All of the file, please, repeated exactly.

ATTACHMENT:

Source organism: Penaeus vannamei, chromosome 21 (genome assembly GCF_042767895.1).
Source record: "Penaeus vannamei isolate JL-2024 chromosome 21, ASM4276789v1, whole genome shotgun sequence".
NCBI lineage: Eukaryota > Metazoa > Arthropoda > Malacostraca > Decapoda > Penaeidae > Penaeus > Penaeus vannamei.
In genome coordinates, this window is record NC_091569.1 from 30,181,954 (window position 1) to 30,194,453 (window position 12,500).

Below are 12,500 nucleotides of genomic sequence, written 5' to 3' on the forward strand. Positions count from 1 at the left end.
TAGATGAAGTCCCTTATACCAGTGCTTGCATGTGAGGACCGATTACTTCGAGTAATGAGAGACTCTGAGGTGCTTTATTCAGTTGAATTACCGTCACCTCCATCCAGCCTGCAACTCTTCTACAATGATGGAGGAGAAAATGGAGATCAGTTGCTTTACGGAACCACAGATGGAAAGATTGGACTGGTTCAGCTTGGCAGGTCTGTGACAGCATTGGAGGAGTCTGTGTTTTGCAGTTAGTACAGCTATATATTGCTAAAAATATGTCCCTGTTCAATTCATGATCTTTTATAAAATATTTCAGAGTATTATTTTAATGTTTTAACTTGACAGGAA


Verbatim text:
Source organism: Penaeus vannamei, chromosome 21 (genome assembly GCF_042767895.1).
Source record: "Penaeus vannamei isolate JL-2024 chromosome 21, ASM4276789v1, whole genome shotgun sequence".
NCBI lineage: Eukaryota > Metazoa > Arthropoda > Malacostraca > Decapoda > Penaeidae > Penaeus > Penaeus vannamei.
In genome coordinates, this window is record NC_091569.1 from 30,181,954 (window position 1) to 30,194,453 (window position 12,500).

Below are 12,500 nucleotides of genomic sequence, written 5' to 3' on the forward strand. Positions count from 1 at the left end.
TAGATGAAGTCCCTTATACCAGTGCTTGCATGTGAGGACCGATTACTTCGAGTAATGAGAGACTCTGAGGTGCTTTATTCAGTTGAATTACCGTCACCTCCATCCAGCCTGCAACTCTTCTACAATGATGGAGGAGAAAATGGAGATCAGTTGCTTTACGGAACCACAGATGGAAAGATTGGACTGGTTCAGCTTGGCAGGTCTGTGACAGCATTGGAGGAGTCTGTGTTTTGCAGTTAGTACAGCTATATATTGCTAAAAATATGTCCCTGTTCAATTCATGATCTTTTATAAAATATTTCAGAGTATTATTTTAATGTTTTAACTTGACAGGAA